. Peabody, MA:Hendrickson Publishers. 2011. pp.134135.ISBN98

Text is available under the; additional terms may apply. By using this site, you agree to theTerms of UseandPrivacy Policy. Wikipedia® is a registered trademark of theWikimedia Foundation, Inc., a non-profit organization.

Maimonides depicted them as straight in a manuscript drawing, but see Seth Mandels alternative interpretation below.

This page was last edited on 16 May 2018, at 18:31.

(Let your light so shine – Matt. 5:16)

) is described in the Bible as the seven-lamp (six branches) ancient Hebrew lampstand made of pure gold and used in theportable sanctuaryset up byMosesin the wilderness and later in theTemple in Jerusalem. Fresholive oilof the purest quality was burned daily to light its lamps. The menorah has been a symbol ofJudaismsince ancient times and is the emblem on thecoat of armsof the modern state ofIsrael.

Synagogueshave a continually lit lamp or light in front of theArk, where theTorah scrollis kept, called thener tamid(eternal light). This lamp represents the continually litner Elohimof the menorah used in Temple times.[13]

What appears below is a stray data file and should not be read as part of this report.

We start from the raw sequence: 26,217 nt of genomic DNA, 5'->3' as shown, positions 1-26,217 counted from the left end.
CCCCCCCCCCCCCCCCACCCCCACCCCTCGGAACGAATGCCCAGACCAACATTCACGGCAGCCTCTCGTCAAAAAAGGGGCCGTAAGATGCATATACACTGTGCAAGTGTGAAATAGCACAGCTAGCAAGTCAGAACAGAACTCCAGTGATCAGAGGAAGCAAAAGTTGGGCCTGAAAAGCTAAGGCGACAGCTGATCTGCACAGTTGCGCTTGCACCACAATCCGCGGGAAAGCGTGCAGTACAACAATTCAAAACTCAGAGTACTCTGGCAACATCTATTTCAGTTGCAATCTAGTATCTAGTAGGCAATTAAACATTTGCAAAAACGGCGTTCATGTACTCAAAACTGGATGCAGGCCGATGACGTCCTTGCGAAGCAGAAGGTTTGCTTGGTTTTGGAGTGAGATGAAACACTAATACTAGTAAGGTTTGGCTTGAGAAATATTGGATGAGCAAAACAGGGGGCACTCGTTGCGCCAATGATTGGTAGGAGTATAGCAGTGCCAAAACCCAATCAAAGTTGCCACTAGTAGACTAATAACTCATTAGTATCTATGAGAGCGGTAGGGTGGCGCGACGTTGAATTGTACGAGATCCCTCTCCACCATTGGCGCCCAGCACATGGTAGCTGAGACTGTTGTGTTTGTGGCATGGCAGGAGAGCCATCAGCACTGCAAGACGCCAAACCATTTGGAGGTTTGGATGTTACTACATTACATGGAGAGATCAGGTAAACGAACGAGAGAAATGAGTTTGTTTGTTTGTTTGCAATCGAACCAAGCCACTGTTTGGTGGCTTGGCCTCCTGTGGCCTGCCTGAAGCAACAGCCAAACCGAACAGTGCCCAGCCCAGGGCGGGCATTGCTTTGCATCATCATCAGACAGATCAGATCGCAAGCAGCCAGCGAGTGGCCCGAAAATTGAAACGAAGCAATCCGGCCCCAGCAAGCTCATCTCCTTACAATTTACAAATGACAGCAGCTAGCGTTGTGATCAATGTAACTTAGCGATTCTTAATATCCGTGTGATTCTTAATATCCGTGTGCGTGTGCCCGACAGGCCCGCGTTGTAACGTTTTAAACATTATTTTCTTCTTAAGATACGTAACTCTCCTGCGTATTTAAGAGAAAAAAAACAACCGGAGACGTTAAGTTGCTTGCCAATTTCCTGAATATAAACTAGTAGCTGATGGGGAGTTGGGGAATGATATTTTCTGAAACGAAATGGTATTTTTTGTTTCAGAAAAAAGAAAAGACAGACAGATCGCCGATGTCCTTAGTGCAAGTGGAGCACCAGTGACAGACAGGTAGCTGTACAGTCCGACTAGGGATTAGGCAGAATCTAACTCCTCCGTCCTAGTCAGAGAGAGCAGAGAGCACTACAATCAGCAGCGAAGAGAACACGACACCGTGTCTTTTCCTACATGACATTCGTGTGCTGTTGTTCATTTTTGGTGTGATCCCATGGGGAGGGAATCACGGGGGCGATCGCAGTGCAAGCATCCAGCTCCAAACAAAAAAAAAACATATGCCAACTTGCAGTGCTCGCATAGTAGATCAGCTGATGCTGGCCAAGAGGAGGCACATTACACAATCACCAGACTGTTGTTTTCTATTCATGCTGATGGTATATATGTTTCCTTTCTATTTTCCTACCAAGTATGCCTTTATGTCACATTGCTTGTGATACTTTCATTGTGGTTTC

Chanan Morrison, Abraham Isaac Kook,

31Make a lampstand of pure gold. Hammer out its base and shaft, and make its flowerlike cups, buds and blossoms of one piece with them.32Six branches are to extend from the sides of the lampstandthree on one side and three on the other.33Three cups shaped like almond flowers with buds and blossoms are to be on one branch, three on the next branch, and the same for all six branches extending from the lampstand.34And on the lampstand are to be four cups shaped like almond flowers with buds and blossoms.35One bud shall be under the first pair of branches extending from the lampstand, a second bud under the second pair, and a third bud under the third pairsix branches in all.36The buds and branches shall be all of one piece with the lampstand, hammered out of pure gold.